The asexual life cycle of Plasmodium falciparum parasites takes only 48 hours, allowing for rapid
replication. The continuous infection, rupturing and re-infection of erythrocytes results in the
pathogenicity of this disease. Schizogony (nuclear division) in P. falciparum parasites occurs via
alternation between the S and M phases of the cell cycle where DNA synthesis occurs in the
mature trophozoite and schizont stages, followed by mitosis to form daughter merozoites.
Merozoites then give rise to ring stages after they have infected erythrocytes and the ring stages
continue their development to trophozoites. This cyclic development, known as the intraerythrocytic
developmental cycle, has a unique transcriptional regulation, which is closely linked to
cell cycle regulation. However, the intricacies that these mechanisms are controlled by are still
unidentified. One of the means in which the P. falciparum parasite’s complex life cycle is controlled
is by means of epigenetics. Epigenetics refers to the heritable changes on a phenotypic level,
which are independent of changes on a genetic level.
One group of enzymes that participates in the parasite’s epigenetic control is the Plasmodium
histone deacetylases. Inhibition of histone deacetylases (HDACs) results in hyperacetylation,
which causes aberrant gene transcription and eventually results in parasite death. Comparative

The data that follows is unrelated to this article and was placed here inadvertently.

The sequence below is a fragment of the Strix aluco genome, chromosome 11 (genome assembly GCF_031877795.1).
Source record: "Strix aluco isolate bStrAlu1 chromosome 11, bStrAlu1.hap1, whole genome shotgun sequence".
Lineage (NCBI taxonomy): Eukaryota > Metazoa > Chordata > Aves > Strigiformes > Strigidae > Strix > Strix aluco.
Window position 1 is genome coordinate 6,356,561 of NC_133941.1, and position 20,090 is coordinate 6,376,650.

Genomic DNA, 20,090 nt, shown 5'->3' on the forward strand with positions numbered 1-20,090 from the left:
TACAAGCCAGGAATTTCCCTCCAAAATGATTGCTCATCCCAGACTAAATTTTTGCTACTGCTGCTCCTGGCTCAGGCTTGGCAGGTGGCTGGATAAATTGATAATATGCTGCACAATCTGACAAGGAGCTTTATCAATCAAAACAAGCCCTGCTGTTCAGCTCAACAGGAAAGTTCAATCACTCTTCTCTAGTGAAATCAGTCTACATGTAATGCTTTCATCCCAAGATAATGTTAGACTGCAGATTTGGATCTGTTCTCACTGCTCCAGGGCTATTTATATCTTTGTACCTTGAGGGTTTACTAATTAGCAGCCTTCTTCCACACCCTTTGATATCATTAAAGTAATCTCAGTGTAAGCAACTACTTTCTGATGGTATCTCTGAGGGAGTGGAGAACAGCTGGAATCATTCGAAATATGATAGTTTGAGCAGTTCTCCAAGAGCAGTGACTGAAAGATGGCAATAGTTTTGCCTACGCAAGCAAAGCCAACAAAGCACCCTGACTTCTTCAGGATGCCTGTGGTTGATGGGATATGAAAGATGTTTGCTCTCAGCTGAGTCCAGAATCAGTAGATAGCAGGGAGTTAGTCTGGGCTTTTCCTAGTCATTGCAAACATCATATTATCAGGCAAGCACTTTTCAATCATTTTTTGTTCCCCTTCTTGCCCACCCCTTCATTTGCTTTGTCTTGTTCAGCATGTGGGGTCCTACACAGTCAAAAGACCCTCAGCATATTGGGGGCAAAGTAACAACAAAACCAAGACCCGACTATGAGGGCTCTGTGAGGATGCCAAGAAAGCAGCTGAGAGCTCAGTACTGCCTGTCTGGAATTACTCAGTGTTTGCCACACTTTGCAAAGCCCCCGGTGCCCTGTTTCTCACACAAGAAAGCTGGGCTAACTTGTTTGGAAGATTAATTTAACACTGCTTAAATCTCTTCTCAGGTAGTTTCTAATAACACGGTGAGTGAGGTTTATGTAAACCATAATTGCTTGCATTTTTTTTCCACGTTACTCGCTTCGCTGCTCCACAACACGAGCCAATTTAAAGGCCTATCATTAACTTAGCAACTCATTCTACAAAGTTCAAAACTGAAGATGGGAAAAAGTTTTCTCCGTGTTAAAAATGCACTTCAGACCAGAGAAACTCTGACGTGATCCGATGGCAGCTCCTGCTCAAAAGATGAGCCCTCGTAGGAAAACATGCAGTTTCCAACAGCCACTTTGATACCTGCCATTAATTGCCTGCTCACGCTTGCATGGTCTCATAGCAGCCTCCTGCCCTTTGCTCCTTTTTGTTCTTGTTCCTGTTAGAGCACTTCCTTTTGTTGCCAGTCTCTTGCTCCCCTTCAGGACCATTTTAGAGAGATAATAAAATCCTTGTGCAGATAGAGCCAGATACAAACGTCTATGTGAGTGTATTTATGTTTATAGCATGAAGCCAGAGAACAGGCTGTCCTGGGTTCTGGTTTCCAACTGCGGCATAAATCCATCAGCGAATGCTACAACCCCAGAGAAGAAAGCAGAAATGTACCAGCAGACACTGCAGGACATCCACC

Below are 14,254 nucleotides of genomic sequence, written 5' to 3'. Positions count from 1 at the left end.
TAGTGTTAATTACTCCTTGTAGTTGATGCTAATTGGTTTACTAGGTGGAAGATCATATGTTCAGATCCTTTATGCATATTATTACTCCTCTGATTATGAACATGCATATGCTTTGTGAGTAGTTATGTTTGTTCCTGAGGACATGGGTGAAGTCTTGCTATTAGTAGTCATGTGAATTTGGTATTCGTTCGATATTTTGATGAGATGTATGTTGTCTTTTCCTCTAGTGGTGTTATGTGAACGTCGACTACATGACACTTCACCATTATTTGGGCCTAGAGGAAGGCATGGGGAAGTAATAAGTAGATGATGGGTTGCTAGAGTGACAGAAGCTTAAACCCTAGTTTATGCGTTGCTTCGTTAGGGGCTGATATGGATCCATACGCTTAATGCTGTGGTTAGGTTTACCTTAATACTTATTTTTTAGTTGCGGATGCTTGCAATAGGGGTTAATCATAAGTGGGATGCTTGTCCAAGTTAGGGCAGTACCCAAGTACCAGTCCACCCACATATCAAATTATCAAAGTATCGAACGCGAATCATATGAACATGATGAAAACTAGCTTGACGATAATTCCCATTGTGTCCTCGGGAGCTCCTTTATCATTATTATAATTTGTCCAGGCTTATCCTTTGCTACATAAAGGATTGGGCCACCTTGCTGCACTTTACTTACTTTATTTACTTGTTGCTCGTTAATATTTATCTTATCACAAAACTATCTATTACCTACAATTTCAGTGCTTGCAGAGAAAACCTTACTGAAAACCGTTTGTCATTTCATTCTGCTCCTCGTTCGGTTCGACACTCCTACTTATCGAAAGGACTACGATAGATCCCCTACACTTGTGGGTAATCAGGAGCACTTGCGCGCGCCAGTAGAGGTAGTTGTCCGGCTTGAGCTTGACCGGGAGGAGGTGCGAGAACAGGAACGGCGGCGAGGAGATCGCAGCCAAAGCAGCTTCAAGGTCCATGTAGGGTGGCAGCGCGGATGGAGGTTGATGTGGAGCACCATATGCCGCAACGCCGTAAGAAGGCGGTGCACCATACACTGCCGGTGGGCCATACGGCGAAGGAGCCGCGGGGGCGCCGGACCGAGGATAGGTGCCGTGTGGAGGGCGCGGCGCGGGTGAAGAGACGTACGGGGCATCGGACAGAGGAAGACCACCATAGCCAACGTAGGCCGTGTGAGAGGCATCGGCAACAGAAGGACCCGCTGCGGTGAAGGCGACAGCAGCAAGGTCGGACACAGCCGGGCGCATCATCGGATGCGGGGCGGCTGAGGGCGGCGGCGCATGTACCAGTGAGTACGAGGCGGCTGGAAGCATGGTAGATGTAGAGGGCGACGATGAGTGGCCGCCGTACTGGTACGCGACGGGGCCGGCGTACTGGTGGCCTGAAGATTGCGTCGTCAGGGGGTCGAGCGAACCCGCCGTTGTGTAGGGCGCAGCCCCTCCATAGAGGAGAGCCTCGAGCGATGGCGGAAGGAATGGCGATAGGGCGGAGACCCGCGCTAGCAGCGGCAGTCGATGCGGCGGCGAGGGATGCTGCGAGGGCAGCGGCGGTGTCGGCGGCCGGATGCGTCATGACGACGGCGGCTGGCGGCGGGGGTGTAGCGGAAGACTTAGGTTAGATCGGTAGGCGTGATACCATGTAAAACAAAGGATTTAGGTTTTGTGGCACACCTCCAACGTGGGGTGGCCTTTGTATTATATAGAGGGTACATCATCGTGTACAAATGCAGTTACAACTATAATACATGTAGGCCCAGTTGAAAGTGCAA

analyses of three histone isolation methods and analysis of P. falciparum parasite histones and
their post-translational modifications (PTMs) by mass spectrometry techniques identified both
epigenetically relevant and novel PTMs in P. falciparum parasite histones and led to the discovery
of an adapted histone isolation method for investigation of histone PTM landscapes. When this
modified method was used for the investigation of histones that were isolated from P. falciparum
parasites treated with HDAC inhibitors compared to untreated parasites, differences were seen in the PTM landscape. Subsequent in silico screening strategies were used to identify ten compounds from the Medicines
for Malaria Venture (MMV) Malaria Box, which target the active site of the zinc-requiring PfHDAC1.
From these, eight compounds showed inhibition of proliferation of cultured P. falciparum parasites.
Ensuing, the adaptation of an HDAC assay to investigate histone deacetylase inhibition was used
to validate these compounds as possible PfHDAC1 inhibitors, with at least two of the compounds
showing significant inhibition of PfHDAC1 activity, comparable to that of the known HDAC inhibitor,
suberoylanilide hydroxamic acid, SAHA. The use of in silico screening of a large library of
compounds, such as the MMV Malaria Box, successfully narrows down candidates for possible
anti-malarials with drug-like properties by identification of their cellular targets. This work is
method-based and facilitates the investigation of the epigenetic landscape of histones, and the
identification of novel HDAC inhibitors.